A couple of years into my captioning career, my entire department was outsourced to Red Bee Media (formerly Australian Caption Centre). This opened up opportunities to caption also, by means of technology like international tielines, 24-hour news on the BBC for UK viewers; and CART for university students and corporate meeting participants across Australia. Some of my captioning highlights include covering the Ashes, the Australian Open, Wimbledon, the Tour de France, the Olympics, the Melbourne Cup, and the AFL Grand Final (why yes, I am a sports fanatic!). Sports captioning is a unique challenge, in terms of the horrendous and never-ending amount of dictionary prep required, the really high speeds commentators speak at, and particularly being able to write well while suppressing cheers/despair!

Two other "events" that stand out from my time captioning network television: the Boxing Day tsunami, and the London Underground bombings. Naturally these are not "highlights" but being exposed to the backhaul (unedited) feed of vision from the scene, and writing for hours/days on end, put other jobs ("Sunrise" advertorials, I'm looking at you ...) in perspective.

There are a lot of differences between court reporting software (I used Case Catalyst previously, and currently use Eclipse) and captioning software.

All my captioning was done using proprietary software originally developed by, say, the BBC, with a deceptively simple DOS-looking screen. There is a buffer zone built into this software, a time-out period, if you like. It's to ensure the captions get into the signal and onto people's television screens at about the same time as the relevant vision. What it means is if you put down the first stroke of a word, then hesitate longer than 0.75 seconds (or whatever notional amount the network sets) before putting down the second stroke, the software won't glue them; they'll just appear as two discrete strokes. The same goes for deleting. If you make a mistake and don't hit your asterisk within the buffer period, it won't work. Or, if you have, say, something like Australasian College of Colorectal Physicians defined with initial caps thusly, and it takes you longer than 0.75 seconds to get it all out, it won't be capped or formatted properly. That has been difficult to get used to, but I think has actually been beneficial to my writing style -- it has forced me to be a confident, more rhythmic writer.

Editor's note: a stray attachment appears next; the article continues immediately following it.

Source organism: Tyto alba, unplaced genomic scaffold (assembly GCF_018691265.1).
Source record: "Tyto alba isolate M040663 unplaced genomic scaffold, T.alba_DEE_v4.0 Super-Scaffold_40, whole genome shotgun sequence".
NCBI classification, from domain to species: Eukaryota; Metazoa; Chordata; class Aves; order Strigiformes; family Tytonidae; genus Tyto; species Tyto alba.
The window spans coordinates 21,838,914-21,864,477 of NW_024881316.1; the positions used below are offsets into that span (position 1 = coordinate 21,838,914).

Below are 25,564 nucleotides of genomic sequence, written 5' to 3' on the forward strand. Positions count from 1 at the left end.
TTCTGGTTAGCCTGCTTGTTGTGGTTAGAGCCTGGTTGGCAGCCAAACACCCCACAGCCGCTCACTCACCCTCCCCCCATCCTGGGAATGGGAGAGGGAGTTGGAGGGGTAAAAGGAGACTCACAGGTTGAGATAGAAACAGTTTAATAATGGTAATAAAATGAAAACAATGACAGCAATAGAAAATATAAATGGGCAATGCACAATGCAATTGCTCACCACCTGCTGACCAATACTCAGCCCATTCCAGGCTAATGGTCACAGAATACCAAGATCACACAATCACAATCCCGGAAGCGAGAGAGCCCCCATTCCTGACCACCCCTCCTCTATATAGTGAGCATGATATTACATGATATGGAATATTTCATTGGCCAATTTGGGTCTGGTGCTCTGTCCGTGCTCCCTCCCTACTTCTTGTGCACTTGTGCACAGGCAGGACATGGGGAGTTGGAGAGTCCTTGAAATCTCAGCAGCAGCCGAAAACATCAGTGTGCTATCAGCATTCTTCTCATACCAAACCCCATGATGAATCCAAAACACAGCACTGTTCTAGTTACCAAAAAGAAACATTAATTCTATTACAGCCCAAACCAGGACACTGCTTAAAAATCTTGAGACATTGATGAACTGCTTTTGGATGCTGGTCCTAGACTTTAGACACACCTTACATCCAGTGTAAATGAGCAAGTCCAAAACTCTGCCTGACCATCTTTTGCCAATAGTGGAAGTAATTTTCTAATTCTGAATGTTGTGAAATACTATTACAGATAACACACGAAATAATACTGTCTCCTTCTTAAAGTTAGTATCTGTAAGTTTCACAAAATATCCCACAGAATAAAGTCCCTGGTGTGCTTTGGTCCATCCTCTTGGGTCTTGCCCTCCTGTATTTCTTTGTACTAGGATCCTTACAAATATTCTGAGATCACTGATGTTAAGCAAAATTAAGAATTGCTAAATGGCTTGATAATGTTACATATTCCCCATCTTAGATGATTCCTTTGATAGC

Then there's all the formatting strokes. In Australia, captioning is coloured and mixed-case. In that regard, I'd imagine it would be slightly easier to caption in America, given it's all in white and upper case, regardless of the speaker. In Australia, the first or primary speaker is white, the second speaker is yellow, the third speaker is cyan, the fourth speaker is green, and the colours are then rotated backwards and forwards throughout the segment/show. So we have to remember which colour we assigned to each person, as well as executing the colour-change strokes between captions. I changed the stroke I used in court reporting for "new question" to "change to white," the stroke for "answer" to "change to yellow," the stroke for "His Honour in margin" to "change to cyan," etc.

Another change that was crucial was adopting a "push" stroke (or a "flush" stroke, as it's called in Eclipse). As trainee stenocaptioners we were quickly taught to use our "push" strokes with extreme prejudice as often as we could, i.e. almost every sentence. The race was always on to keep up with the vision and give deaf and hard-of-hearing viewers as much of the information hearing viewers were receiving as possible. Equally as important was the "clear" stroke which theoretically prevented our captions from hanging over onto a commercial break, or obscuring a map or graphical information. We also had to be able to shift our steno around the screen to avoid obscuring people's faces, necessitating the learning of even more function strokes.

We learned to create a phonetic table which was used in conjunction with our personal dictionary and any job dictionaries. This is so if we misstroked something, the viewing public will at least see a rough phonetic guide to the word so they'll have some idea what's going on, instead of seeing an untranslated steno stroke on the screen.

In court reporting it's preferable to sit about a sentence behind the speaker to get a feel for the context and make it easier to punctuate accurately the first time around, instead of leaving it for a scopist to tidy later.

In captioning, there's the double-whammy of not HAVING a scopist, or anyone at all, checking your work, and also the necessity of writing everything as soon as you hear it because if you don't, by the time it gets onto the screen, the relevant footage will have disappeared and it won't make sense to viewers.